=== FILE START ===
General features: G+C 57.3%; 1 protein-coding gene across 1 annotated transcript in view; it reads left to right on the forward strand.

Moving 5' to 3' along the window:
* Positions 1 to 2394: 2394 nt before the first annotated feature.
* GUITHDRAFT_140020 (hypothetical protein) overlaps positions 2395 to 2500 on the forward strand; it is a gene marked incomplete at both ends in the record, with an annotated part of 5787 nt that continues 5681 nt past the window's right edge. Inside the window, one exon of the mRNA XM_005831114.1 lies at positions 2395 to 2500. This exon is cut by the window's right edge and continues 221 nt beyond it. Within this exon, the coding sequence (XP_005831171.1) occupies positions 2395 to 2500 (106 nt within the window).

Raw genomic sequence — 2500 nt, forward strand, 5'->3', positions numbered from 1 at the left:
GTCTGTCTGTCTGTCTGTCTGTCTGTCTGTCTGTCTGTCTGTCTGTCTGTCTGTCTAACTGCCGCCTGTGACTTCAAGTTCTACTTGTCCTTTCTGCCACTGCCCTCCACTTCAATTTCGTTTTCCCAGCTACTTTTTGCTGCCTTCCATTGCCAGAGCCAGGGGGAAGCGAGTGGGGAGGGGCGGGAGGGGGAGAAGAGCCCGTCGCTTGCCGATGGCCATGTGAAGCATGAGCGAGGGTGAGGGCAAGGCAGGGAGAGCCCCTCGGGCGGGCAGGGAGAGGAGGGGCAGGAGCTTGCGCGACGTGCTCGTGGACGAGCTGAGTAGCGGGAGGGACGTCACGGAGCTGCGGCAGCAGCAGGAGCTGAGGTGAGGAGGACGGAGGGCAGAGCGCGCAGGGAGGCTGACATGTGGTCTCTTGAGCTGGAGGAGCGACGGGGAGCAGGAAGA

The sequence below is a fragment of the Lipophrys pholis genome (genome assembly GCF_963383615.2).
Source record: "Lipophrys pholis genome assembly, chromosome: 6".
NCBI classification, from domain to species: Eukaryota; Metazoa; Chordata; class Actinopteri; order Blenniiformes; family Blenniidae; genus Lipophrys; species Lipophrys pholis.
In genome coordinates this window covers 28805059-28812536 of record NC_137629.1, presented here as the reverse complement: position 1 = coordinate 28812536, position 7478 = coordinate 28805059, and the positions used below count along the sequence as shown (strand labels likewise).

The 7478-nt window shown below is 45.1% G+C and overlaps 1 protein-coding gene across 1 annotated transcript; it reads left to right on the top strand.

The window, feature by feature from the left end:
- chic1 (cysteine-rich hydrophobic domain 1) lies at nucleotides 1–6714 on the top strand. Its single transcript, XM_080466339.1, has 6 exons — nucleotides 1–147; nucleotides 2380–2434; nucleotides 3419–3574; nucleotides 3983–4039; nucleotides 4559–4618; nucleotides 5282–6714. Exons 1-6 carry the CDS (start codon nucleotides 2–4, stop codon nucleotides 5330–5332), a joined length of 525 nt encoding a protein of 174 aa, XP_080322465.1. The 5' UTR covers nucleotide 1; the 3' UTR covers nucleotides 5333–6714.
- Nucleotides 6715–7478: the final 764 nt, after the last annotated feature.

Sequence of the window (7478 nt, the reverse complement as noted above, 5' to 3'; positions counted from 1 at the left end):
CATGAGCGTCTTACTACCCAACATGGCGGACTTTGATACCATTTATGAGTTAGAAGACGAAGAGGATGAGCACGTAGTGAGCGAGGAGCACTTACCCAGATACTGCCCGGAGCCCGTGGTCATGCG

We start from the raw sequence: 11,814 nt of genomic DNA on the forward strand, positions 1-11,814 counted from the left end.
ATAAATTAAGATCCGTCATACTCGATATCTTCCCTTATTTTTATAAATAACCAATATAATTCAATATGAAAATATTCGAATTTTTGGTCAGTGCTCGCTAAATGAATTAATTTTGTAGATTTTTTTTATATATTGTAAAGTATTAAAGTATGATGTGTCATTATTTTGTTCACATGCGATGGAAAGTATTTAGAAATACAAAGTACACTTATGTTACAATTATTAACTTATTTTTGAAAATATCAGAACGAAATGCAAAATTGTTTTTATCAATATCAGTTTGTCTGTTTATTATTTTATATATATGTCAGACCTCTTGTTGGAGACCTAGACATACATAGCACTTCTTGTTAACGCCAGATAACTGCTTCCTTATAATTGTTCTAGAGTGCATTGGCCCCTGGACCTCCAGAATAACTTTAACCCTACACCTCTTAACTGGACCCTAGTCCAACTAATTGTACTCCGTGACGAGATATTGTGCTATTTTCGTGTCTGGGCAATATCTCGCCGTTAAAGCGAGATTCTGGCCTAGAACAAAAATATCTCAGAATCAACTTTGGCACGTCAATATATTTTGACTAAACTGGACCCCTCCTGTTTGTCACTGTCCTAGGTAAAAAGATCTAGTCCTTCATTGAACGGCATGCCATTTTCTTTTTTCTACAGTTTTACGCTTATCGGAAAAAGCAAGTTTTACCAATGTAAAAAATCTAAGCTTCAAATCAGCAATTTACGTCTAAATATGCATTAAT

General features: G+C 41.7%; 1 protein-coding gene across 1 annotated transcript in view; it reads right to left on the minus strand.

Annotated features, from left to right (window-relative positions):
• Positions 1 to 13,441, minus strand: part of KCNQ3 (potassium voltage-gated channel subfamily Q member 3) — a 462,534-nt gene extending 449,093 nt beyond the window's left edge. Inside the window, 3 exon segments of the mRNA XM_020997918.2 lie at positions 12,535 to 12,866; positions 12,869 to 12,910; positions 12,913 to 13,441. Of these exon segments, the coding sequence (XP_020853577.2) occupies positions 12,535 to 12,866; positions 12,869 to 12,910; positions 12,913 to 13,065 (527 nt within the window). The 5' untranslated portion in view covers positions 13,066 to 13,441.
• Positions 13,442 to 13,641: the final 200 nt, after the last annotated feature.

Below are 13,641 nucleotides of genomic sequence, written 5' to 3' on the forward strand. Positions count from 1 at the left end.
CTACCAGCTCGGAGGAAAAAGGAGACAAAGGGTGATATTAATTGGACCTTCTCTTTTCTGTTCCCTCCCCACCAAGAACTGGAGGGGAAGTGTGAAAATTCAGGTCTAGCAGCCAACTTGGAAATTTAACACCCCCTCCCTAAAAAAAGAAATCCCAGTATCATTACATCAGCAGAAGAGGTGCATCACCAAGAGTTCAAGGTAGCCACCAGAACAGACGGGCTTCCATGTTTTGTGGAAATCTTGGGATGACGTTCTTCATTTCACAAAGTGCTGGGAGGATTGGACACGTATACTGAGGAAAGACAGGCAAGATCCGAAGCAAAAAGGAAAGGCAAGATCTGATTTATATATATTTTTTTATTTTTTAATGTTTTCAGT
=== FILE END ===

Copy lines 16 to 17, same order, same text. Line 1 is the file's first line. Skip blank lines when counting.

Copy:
CATGAGCGTCTTACTACCCAACATGGCGGACTTTGATACCATTTATGAGTTAGAAGACGAAGAGGATGAGCACGTAGTGAGCGAGGAGCACTTACCCAGATACTGCCCGGAGCCCGTGGTCATGCG

We start from the raw sequence: 11,814 nt of genomic DNA on the forward strand, positions 1-11,814 counted from the left end.